VATICAN CITY — When Pope Francis was a young Jesuit, he wanted to follow in the great Jesuit tradition and become a missionary in Asia. Health problems kept him home, but he is finally getting his chance, travelling to Asia as the world's most visible and popular Catholic missionary.
During his visit to South Korea this week, he'll bring a message of peace and reconciliation to the divided Korean peninsula and a call for young Catholics to take up the missionary charge themselves, spreading the faith on a continent where the Catholic Church is small but growing. Asia's Christians have endured dramatic persecutions over history that echo attacks against Christians today in parts of the Middle East and Africa.
While the pope is expected to reach out to Pyonyang during the visit, no North Koreans are expected to attend. The archdiocese of Seoul invited a delegation of Northern Christians, but Pyongyang authorities informed organizers last week that they wouldn't come, the Vatican said.
The Aug. 13-18 trip marks the first time a pope has been on the Korean peninsula in a quarter-century and the trip kicks off what is expected to be a very Asian-focused year for the 77-year-old pontiff: He will travel to Sri Lanka and the Philippines in January and there are rumors of a trip to Japan next year as well.
Why Asia? Francis himself has said he must go because Emeritus Pope Benedict XVI never managed to get there during his eight-year pontificate. But more to the point, Asia is the future of the Catholic Church.
Despite being a minority religion in every Asian nation except the Philippines, the Catholic Church baptizes more Catholics in Asia every year than in traditionally Christian Europe, according to Vatican statistics. In 2001 there were 44,446 priests in Asia; by 2012 the number had soared to 60,042. While Africa saw a similar surge in vocations, the number of Europe's priests shrank from 206,761 to 186,489 in the same timeframe.
St. John Paul II said on several occasions that while Christianity was sowed in Europe in the first millennium and in the Americas and Africa in the second, the third millennium belonged to Asia.
"The pope wants to refresh the evangelization of Asia, which was a major theme that John Paul II had very much in his heart," said the Rev. Bernardo Cervellera, head of the Vatican-affiliated missionary news agency AsiaNews. "Going to meet the young people of Asia means to go find the future of Asia."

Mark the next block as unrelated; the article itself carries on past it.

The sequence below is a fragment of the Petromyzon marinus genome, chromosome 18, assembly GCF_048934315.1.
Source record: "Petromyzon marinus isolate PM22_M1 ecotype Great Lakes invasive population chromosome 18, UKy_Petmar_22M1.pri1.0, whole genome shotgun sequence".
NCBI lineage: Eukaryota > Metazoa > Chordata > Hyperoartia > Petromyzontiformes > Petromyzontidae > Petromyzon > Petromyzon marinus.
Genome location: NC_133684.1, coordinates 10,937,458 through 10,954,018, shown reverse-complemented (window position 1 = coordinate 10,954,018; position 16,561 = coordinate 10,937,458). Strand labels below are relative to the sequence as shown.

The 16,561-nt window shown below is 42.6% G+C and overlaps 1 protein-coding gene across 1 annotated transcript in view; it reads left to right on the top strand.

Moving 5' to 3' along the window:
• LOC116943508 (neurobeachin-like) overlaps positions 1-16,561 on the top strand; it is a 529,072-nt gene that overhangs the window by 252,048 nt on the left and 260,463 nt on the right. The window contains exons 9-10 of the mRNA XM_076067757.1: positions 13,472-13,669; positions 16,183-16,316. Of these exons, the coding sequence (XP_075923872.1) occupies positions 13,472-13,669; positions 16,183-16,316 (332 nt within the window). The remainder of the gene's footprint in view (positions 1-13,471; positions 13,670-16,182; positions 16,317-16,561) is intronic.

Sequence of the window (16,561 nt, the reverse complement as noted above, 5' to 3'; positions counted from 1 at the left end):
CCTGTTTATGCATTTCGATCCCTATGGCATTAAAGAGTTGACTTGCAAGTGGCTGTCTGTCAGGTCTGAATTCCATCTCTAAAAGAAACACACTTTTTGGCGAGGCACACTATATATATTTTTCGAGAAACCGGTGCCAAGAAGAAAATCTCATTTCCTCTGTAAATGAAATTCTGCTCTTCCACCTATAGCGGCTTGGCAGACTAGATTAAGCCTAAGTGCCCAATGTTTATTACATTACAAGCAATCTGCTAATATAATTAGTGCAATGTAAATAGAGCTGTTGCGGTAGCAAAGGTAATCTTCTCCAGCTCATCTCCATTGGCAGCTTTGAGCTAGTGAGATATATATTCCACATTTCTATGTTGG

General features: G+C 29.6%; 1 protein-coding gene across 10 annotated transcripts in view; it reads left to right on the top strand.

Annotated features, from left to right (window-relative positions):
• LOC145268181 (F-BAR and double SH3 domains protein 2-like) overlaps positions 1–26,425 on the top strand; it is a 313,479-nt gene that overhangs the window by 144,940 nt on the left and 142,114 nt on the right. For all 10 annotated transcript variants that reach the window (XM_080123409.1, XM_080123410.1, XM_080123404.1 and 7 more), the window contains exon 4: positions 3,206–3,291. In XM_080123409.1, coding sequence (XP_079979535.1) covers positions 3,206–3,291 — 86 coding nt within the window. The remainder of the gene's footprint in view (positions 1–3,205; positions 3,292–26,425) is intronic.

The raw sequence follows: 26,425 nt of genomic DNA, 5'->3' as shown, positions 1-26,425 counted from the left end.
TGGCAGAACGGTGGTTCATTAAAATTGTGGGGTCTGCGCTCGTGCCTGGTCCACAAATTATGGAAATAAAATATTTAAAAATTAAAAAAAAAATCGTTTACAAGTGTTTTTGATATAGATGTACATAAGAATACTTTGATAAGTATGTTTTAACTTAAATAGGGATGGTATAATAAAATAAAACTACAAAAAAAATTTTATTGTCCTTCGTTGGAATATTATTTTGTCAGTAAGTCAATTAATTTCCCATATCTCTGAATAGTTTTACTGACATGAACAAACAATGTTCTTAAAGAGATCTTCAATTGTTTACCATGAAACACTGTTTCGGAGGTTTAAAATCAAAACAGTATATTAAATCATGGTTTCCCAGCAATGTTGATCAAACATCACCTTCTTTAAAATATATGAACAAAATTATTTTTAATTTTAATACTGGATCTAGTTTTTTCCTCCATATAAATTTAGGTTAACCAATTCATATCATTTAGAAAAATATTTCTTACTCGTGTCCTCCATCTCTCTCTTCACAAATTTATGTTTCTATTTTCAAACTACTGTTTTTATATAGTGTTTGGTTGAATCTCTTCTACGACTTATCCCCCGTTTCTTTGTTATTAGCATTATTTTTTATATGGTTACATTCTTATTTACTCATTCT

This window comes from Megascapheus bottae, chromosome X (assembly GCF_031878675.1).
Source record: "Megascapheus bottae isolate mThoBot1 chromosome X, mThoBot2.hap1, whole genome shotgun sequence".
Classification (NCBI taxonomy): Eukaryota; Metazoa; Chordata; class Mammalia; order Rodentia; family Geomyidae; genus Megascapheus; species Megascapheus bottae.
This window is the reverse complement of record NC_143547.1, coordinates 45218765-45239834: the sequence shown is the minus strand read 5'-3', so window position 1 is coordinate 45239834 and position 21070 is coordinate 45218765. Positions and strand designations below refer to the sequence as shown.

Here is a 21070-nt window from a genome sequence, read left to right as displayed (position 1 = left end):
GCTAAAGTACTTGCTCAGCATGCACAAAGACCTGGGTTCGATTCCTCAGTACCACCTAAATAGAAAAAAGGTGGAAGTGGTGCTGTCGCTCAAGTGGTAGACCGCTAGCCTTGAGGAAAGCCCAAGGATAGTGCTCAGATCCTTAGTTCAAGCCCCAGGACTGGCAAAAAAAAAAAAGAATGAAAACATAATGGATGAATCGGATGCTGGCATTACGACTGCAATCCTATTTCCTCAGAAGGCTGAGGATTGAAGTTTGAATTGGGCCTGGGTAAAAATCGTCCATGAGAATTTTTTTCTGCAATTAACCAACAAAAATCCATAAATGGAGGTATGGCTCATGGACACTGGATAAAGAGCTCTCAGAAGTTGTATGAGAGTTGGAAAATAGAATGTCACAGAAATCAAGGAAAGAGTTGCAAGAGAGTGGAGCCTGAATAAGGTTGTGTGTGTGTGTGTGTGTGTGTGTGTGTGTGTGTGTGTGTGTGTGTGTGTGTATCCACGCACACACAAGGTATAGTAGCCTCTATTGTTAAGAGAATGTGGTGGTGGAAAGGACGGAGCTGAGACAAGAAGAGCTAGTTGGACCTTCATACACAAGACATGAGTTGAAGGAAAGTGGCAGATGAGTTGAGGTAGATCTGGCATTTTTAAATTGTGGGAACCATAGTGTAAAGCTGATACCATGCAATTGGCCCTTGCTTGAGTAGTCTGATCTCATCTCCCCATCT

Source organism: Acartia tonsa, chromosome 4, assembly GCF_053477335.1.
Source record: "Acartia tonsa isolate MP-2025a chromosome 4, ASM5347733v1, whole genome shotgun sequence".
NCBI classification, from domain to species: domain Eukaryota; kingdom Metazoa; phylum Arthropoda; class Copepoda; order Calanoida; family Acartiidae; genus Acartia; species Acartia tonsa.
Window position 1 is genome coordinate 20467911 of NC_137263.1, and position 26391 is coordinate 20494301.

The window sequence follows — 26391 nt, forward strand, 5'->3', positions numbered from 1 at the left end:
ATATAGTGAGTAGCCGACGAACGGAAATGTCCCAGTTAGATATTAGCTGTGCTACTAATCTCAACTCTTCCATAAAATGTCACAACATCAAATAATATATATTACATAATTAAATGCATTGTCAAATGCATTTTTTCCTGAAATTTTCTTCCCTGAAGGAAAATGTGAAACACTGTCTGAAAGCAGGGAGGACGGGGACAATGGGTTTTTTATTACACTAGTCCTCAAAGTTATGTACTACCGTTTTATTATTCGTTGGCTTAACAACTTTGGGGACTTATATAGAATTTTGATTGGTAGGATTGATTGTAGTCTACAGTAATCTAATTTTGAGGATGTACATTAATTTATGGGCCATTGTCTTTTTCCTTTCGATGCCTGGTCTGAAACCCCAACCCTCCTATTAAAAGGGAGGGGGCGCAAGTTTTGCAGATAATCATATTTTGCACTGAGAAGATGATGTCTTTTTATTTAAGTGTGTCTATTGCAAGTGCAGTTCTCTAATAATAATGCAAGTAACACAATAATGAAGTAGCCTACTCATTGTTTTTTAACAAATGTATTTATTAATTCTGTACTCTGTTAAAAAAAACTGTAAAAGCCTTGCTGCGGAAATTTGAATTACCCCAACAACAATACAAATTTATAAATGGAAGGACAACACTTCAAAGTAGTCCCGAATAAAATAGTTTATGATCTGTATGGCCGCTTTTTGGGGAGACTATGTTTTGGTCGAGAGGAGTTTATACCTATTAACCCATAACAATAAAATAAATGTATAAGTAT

And Francis will find young people: The main reason for the trip is to participate in the Asian version of World Youth Day, the big Catholic youth festival. Young Catholics from some 23 Asian countries are expected to attend. While their numbers won't approach the millions who turned out for Francis' first World Youth Day in Brazil last year, organizers expect several thousand.
In many ways, South Korea's church is the model for the church on the continent and beyond: In fewer than 50 years, Catholics have gone from about 1 percent of the population of 50 million to more than 10 percent today. The local church estimates that it might count 20 percent of the population by 2020. On average, more than 100,000 Koreans are baptized every year. Once a country that welcomed missionaries to help spread the faith, South Korea now sends its own priests and nuns abroad to evangelize other countries.
Earlier this year, Francis himself tapped a Korean priest to be an auxiliary bishop in his native Buenos Aires, one of the nearly 1,000 Korean priests, nuns and religious brothers currently on mission outside of Korea.
"On this continent, the church may be small but it grows four to five percent a year," Cervellera said. "There are abundant vocations, people who are decided in their faith, so it could be in some way a model for all the other churches."
But South Korea also represents a remarkable anomaly in the 2,000-year history of the Catholic faith.
Unlike most countries where missionary priests brought Catholicism and spread it, South Korea's church is uniquely homegrown: Members of Korea's noble classes discovered the faith in the 18th century reading books by the Jesuit missionary Matteo Ricci that they brought back from China. Their interest spread, until finally the first Korean was baptized in Beijing in 1784.
"The Gospel in Korea wasn't brought by conquerors or missionaries," noted Cardinal Pietro Parolin, the Vatican No. 2, in the introduction of "Young People and Martyrs in Asia: Pope Francis' Mission in Korea," a book about the church's unique history. "This is valid for other Asian countries, where the Christian faith often finds trouble and obstacles and is still seen as a foreign faith."
It's an important point that Francis is expected to stress during the trip, with an eye to countries such as China where the Catholic Church in general and the Vatican in particular are still viewed with skepticism.
Despite its homegrown Korean roots, Catholicism wasn't immune in Korea from the persecution that was waged against Christians across Asia in the 18th and 19th centuries. An estimated 10,000 Korean Catholics were killed by the Joseon Dynasty.
"They were considered to be in opposition to the social system of Korea at the time," said the Rev. Federico Lombardi, the Vatican spokesman.
Francis will beatify 124 of these martyrs during his trip. Another 103 were canonized by John Paul during a 1984 visit.
Aside from the Asian youth festival, the other key event of the visit is a Mass for peace and reconciliation that Francis will celebrate on his final day, Aug. 18 in Seoul's main cathedral.
Among Koreans with a history of persecution in attendance: a small number of women who were used as sexual slaves by Japan's military during World War II.
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